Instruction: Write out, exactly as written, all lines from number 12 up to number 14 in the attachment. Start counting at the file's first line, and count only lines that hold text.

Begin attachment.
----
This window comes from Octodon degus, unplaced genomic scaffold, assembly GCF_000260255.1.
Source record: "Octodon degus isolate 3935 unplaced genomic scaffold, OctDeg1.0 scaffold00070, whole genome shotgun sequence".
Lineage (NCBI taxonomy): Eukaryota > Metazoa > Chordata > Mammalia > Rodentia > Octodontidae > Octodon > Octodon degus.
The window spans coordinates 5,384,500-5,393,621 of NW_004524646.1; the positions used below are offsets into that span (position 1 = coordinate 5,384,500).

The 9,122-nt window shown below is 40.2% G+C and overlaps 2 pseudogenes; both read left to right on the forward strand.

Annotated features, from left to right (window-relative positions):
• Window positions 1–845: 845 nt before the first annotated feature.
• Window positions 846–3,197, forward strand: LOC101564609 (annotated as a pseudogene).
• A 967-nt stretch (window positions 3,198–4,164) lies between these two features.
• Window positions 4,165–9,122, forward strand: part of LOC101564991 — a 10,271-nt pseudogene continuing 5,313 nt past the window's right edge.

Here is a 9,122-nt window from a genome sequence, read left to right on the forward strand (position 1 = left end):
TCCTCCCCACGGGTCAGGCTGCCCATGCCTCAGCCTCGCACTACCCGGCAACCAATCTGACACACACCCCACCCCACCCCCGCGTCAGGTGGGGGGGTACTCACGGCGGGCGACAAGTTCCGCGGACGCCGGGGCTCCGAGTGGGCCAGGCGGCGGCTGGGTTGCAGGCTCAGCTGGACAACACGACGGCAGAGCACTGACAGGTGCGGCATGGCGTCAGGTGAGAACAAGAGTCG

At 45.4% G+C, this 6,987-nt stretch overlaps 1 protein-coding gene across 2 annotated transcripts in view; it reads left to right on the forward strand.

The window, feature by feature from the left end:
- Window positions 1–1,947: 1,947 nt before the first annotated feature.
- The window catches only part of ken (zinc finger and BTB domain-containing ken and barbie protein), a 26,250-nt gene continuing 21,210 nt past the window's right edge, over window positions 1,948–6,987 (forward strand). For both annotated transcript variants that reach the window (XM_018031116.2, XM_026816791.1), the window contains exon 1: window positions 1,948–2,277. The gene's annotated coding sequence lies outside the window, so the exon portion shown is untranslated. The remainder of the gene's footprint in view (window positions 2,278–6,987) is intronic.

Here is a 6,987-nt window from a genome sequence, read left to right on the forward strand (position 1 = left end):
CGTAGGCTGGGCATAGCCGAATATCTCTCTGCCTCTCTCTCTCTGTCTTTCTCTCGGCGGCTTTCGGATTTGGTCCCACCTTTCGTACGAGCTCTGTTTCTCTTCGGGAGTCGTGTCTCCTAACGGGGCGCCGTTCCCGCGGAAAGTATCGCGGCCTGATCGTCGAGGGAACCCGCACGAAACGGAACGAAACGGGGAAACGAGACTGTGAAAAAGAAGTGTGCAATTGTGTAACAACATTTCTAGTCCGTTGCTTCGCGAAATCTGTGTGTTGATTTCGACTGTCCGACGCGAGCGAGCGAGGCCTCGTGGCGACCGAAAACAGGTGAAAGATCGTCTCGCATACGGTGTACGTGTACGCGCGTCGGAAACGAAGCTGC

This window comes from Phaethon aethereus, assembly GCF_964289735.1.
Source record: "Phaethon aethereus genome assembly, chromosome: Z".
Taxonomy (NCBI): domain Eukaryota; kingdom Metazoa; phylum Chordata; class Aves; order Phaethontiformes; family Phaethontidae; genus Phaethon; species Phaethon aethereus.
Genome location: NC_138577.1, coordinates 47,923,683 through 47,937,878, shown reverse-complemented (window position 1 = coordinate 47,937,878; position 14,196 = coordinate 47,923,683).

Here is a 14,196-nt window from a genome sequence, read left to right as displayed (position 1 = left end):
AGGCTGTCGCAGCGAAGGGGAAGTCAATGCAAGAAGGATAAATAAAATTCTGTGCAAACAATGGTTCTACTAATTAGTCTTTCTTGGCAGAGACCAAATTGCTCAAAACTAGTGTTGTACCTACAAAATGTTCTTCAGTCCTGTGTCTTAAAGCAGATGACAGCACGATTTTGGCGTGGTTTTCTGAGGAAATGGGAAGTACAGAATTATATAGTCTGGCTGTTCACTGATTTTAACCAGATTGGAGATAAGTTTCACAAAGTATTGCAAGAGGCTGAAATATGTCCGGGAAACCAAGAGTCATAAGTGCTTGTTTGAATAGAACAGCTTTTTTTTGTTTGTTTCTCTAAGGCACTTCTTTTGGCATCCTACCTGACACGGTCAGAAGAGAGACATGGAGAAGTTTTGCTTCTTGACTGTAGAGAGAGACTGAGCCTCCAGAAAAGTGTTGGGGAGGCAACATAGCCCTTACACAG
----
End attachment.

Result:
TCCTCCCCACGGGTCAGGCTGCCCATGCCTCAGCCTCGCACTACCCGGCAACCAATCTGACACACACCCCACCCCACCCCCGCGTCAGGTGGGGGGGTACTCACGGCGGGCGACAAGTTCCGCGGACGCCGGGGCTCCGAGTGGGCCAGGCGGCGGCTGGGTTGCAGGCTCAGCTGGACAACACGACGGCAGAGCACTGACAGGTGCGGCATGGCGTCAGGTGAGAACAAGAGTCG

At 45.4% G+C, this 6,987-nt stretch overlaps 1 protein-coding gene across 2 annotated transcripts in view; it reads left to right on the forward strand.

The window, feature by feature from the left end: